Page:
Mark uses this story to remind us that it’s about honest, from-the-heart belief, not feigned belief.  Words simply affirming belief are insufficient.  Real belief is deeper and doesn’t come automatically; we must work at it.  We hear Jesus testing the father that way: “If you are able.”  (23) In other words, belief is much, much more than mere acquiescence to a way of thinking or straightforward intellectual assent.  It comes from deep inside, and it comes from the Spirit.  That is why the father desperately says, “Help my belief.”  A short but terribly effective prayer.  Which is the point Jesus makes at the end of this incident, ““This kind can come out only through prayer.” (29) 

Which brings us back to David’s prayer. His belief was so deep; his connection to God so close, that uttering his desperate words in the framework of real belief that God would act instantly answered his prayer.

Psalm 58; Leviticus 26:36-27:15; Mark 9:1-10

Psalm 58  Alter warns us “that the Hebrew text of this psalm, from this verse to the end, with the sole exception of verses 7 and 11, is badly mangled.”  So, we should probably not read deep theology into this rather ferocious psalm about the “wicked [who] backslide from the very womb, the lie-mongers go astray from birth.” (3) and then asks God to “smash their teeth in their mouth. The jaws of the lions shatter, O LORD.” (6)

The psalmist’s anger at wickedness is so great that after the smashing, the wicked should “melt away, like water run off.” (7) and then as triple punishment, “Let Him pull back His arrows so they be cut down.” (7)  But that’s still not enough, in the striking simile the wicked are “Like a snail that moves in its slime.” (8)

And he will enjoy the downfall of the wicked, “The just man rejoices when vengeance he sees, his feet he will bathe in the wicked one’s blood.” (10) Notice, however, that the psalmist is observing God’s vengeance on the wicked; he is not taking vengeance himself because he knows that “man will say, “Yes, there is fruit for the just.” (11).

This psalm makes it abundantly clear that righteous anger is no sin.  We can certainly be angry at the wicked, and angry at God. But in the end there is the bedrock assurance that the wicked will fail and then fall.  Because God is “judging the earth.” (11)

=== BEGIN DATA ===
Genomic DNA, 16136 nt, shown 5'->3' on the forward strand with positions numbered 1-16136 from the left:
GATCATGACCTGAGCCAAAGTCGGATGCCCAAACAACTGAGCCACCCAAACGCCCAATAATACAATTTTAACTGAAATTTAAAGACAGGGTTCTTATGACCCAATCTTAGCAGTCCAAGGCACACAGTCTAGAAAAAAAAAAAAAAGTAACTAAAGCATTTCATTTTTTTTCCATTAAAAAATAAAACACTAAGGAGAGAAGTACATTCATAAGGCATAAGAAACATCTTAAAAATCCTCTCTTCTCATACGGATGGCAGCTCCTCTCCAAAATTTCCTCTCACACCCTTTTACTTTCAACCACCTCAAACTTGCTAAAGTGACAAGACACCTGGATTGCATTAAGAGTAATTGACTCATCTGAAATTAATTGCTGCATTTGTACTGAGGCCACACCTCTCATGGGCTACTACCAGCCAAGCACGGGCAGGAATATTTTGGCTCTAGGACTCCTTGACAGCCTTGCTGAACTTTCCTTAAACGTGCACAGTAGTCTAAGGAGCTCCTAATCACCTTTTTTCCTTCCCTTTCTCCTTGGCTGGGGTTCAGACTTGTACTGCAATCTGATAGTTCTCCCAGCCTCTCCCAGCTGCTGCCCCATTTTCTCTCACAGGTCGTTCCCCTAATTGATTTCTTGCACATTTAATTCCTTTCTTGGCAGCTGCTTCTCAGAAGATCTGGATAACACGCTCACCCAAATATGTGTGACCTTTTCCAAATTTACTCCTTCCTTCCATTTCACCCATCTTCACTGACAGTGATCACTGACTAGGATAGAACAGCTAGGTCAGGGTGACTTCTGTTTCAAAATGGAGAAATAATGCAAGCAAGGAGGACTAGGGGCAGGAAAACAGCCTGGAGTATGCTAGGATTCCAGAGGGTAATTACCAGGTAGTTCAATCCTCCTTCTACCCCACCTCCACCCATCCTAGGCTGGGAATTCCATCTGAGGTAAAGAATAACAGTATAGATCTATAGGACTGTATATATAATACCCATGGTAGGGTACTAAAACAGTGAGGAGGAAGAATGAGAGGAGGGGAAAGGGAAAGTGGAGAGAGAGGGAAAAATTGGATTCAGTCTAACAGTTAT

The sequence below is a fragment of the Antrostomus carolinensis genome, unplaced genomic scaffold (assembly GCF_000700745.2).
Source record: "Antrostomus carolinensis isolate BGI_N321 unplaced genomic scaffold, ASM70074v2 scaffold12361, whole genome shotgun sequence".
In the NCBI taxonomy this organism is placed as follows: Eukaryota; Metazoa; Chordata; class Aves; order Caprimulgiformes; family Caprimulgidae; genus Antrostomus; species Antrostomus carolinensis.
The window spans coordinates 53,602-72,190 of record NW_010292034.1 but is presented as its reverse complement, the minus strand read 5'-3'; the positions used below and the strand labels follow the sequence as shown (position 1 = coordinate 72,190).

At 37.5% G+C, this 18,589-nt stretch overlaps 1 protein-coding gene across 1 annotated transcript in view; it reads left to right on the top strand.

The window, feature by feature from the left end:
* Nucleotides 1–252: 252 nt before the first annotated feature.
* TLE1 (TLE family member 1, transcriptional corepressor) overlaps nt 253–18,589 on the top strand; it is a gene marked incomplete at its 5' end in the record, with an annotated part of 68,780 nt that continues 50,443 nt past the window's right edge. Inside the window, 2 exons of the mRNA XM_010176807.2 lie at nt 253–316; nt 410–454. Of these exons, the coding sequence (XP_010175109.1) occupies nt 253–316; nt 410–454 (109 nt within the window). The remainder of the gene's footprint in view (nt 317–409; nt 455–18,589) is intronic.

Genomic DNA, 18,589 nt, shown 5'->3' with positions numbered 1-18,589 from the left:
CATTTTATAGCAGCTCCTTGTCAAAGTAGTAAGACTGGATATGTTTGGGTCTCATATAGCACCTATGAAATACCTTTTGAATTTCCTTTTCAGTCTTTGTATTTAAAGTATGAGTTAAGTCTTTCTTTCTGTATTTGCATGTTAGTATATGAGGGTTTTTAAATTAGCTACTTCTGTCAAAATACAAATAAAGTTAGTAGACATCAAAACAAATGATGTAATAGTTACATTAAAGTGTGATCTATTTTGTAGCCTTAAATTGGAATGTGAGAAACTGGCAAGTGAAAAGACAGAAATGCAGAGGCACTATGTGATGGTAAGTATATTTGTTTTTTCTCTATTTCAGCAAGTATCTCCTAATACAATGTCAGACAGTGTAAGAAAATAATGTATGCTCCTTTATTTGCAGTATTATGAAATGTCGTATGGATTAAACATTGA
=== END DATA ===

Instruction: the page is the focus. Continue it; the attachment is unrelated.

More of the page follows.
Leviticus 26:36-27:15  Although it’s in the penultimate chapter, God seems to wrap up the seemingly endless list of laws and rules by reiterating his covenant with Israel by naming the “founding fathers” with whom God sealed the covenant originally: “And I will remember My covenant with Jacob and also My covenant with Isaac and also My covenant with Abraham I will  remember,” (26:42)  The naming of names makes it clear that in God’s eyes, this covenant is no abstraction; it is based on his promises made to real people in real space in real time.

Then, after naming the patriarchs, God adds a surprising (to me, anyway) fourth aspect of the covenant: “and the land I will remember.”  The land itself is part of the Covenant. The land is God’s creation, and this part of creation he has granted to Israel–as long as they keep their side of the deal.

Notice also, how God frames the Covenant: each aspect is prefaced by the phrase, “I will remember.”  God never forgets.  And it is this phrase that convinces me that a fundamental aspect of humans being created imago deo is that God has given us the gift of memory.  And that is why it is so tragic when people suffering from diseases like Alzheimers are robbed of memory.  For to lose memory is to break a relationship.  And nowhere can a relationship be broken more severely than for Israel to forget God.  Or for us to forget God.  Both as individuals and collectively as a culture rushing as fast as it can away from God. Yet, God always remembers us.